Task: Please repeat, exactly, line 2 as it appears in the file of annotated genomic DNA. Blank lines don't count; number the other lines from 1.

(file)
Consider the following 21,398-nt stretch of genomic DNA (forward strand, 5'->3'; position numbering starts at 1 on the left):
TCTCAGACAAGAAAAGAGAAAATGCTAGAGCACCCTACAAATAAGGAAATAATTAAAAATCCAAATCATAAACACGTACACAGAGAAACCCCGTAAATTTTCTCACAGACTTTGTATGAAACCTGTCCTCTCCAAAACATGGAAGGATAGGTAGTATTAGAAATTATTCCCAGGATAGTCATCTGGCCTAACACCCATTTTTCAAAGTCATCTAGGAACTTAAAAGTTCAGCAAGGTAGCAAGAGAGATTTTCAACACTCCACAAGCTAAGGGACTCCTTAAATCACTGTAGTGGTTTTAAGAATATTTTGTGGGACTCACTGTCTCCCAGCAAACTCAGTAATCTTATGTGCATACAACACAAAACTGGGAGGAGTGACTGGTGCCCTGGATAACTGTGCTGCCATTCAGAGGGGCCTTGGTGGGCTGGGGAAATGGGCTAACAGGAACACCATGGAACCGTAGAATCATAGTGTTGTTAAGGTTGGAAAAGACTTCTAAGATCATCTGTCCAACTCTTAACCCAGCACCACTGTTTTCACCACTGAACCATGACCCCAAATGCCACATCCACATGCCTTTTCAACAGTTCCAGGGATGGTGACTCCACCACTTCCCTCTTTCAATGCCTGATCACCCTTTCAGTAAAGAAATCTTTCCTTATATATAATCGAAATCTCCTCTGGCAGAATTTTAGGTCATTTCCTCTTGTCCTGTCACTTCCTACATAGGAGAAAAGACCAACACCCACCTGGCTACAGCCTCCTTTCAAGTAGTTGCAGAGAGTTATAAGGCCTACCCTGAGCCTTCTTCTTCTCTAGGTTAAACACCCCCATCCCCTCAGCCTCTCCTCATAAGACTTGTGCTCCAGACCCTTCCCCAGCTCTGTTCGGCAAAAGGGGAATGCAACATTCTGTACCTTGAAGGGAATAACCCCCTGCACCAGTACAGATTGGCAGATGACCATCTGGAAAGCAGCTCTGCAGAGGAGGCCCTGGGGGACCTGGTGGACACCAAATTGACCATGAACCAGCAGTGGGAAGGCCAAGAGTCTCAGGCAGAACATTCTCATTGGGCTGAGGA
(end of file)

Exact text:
TCTCAGACAAGAAAAGAGAAAATGCTAGAGCACCCTACAAATAAGGAAATAATTAAAAATCCAAATCATAAACACGTACACAGAGAAACCCCGTAAATTTTCTCACAGACTTTGTATGAAACCTGTCCTCTCCAAAACATGGAAGGATAGGTAGTATTAGAAATTATTCCCAGGATAGTCATCTGGCCTAACACCCATTTTTCAAAGTCATCTAGGAACTTAAAAGTTCAGCAAGGTAGCAAGAGAGATTTTCAACACTCCACAAGCTAAGGGACTCCTTAAATCACTGTAGTGGTTTTAAGAATATTTTGTGGGACTCACTGTCTCCCAGCAAACTCAGTAATCTTATGTGCATACAACACAAAACTGGGAGGAGTGACTGGTGCCCTGGATAACTGTGCTGCCATTCAGAGGGGCCTTGGTGGGCTGGGGAAATGGGCTAACAGGAACACCATGGAACCGTAGAATCATAGTGTTGTTAAGGTTGGAAAAGACTTCTAAGATCATCTGTCCAACTCTTAACCCAGCACCACTGTTTTCACCACTGAACCATGACCCCAAATGCCACATCCACATGCCTTTTCAACAGTTCCAGGGATGGTGACTCCACCACTTCCCTCTTTCAATGCCTGATCACCCTTTCAGTAAAGAAATCTTTCCTTATATATAATCGAAATCTCCTCTGGCAGAATTTTAGGTCATTTCCTCTTGTCCTGTCACTTCCTACATAGGAGAAAAGACCAACACCCACCTGGCTACAGCCTCCTTTCAAGTAGTTGCAGAGAGTTATAAGGCCTACCCTGAGCCTTCTTCTTCTCTAGGTTAAACACCCCCATCCCCTCAGCCTCTCCTCATAAGACTTGTGCTCCAGACCCTTCCCCAGCTCTGTTCGGCAAAAGGGGAATGCAACATTCTGTACCTTGAAGGGAATAACCCCCTGCACCAGTACAGATTGGCAGATGACCATCTGGAAAGCAGCTCTGCAGAGGAGGCCCTGGGGGACCTGGTGGACACCAAATTGACCATGAACCAGCAGTGGGAAGGCCAAGAGTCTCAGGCAGAACATTCTCATTGGGCTGAGGA